ILLINOIS MEDICAL DISTRICT — Nearly 200 veterans waited patiently at the Jesse Brown VA Medical Center Monday for what most people consider a basic human right, "food."
On Veterans Day, the Greater Chicago Food Depository, working with the Jesse Brown VA Medical Center and AmeriCorps, cut the ribbon unveiling a unique food pantry built to serve those who served. The pantry expects to provide food for 800 veterans per month.
"It’s never okay for anybody to go hungry. We believe that food is a basic human right, but it's particularly not okay if you have served this country," said Kate Maehr, executive director and CEO of the Greater Chicago Food Depository.
"This is a day that traditionally we have in this country taken a moment to reflect on what the men and women who have served in the military have given and what that means for us as a country," Maehr said. "I think it's really important that when we have that reflection we also talk about the reality that sometimes doesn’t get talked about."
Maehr was talking about the thousands of veterans in the community who are suffering from hunger along with poverty, homelessness and mental health issues.
Maehr said the depository came up with the idea to launch one of the nation's only food pantries for veterans after participating in Veteran Stand Downs, an event offering services for homeless veterans. She said the event made depository officials ask "What more can we do?"
"There was so much need," she said.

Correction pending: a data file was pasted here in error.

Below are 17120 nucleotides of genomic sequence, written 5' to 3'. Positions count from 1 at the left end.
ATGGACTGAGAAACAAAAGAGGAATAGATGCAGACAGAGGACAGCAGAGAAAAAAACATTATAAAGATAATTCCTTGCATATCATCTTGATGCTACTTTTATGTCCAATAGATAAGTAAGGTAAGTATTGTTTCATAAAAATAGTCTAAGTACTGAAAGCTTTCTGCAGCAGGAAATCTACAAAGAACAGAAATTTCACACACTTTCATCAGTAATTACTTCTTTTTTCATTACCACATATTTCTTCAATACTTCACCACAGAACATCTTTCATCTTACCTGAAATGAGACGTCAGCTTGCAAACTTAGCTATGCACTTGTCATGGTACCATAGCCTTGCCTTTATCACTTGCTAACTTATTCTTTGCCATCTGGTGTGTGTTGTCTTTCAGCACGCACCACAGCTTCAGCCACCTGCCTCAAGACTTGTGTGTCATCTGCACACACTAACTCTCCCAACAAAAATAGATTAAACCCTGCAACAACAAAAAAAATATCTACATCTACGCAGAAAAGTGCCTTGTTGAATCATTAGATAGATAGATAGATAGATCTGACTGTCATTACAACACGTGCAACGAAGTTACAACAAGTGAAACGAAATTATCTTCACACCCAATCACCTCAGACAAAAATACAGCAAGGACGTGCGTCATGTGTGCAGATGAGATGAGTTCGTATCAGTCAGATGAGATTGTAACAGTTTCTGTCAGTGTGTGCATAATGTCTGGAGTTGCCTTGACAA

U.S. Rep. Tammy Duckworth (D-Ill.) was greeted warmly Monday by her fellow veterans at the Jesse Brown VA Medical Center. The Iraq war veteran embraced the "innovative solution to a problem we shouldn't have."
"I’m so proud of what we’re doing today but I'm also sad. I’m sad that our veterans would have need for a food pantry," Duckworth said.
In an emotional speech before the ribbon-cutting ceremony, Duckworth told the story of her own father serving in three wars, losing his job and almost becoming homeless.
"We ended up losing a three-bedroom house and ended up in one of those little walk-up motels with one little room," a place shared by four family members, she said.
"I was hungry," Duckworth said. "We were hungry a lot of days and there was not a food pantry anywhere near us that we could get to. So, if it were not for food stamps, school lunch and school breakfast programs, there were a lot of days I wouldn't have eaten."
"No veteran should face this and no veteran should have to watch his family be hungry," Duckworth said. "We’re starting here. We’re going to get them fed. We’re going to get them the food that they need."
David Rogers, 65, called the pantry a "godsend" for fellow veterans and their families. He believed the food pantry could especially help supplement families suffering from reduced government benefits.
"We're so grateful. It goes a long way. Especially on Veterans Day to know that our service is appreciated," Rogers said.
The East Garfield Park resident, who served in the military during the 1960s, was not only thankful for the food, but for the volunteers helping serve the veterans.
"It lets us know that individuals care and sometimes that's all a person needs to know," Rogers said. "You can get a discount mattress any day. But to put a plan into action and show that you care, like these people are doing today — that truly matters."
"This is true soul food. Some wounds are definitely being healed today for sure," Rogers said.
The pantry is located on the second floor of the Damen Pavilion in the Jesse Brown VA Medical Center, 820 S. Damen Ave. It will be open every Tuesday from 11 a.m. to 1 p.m.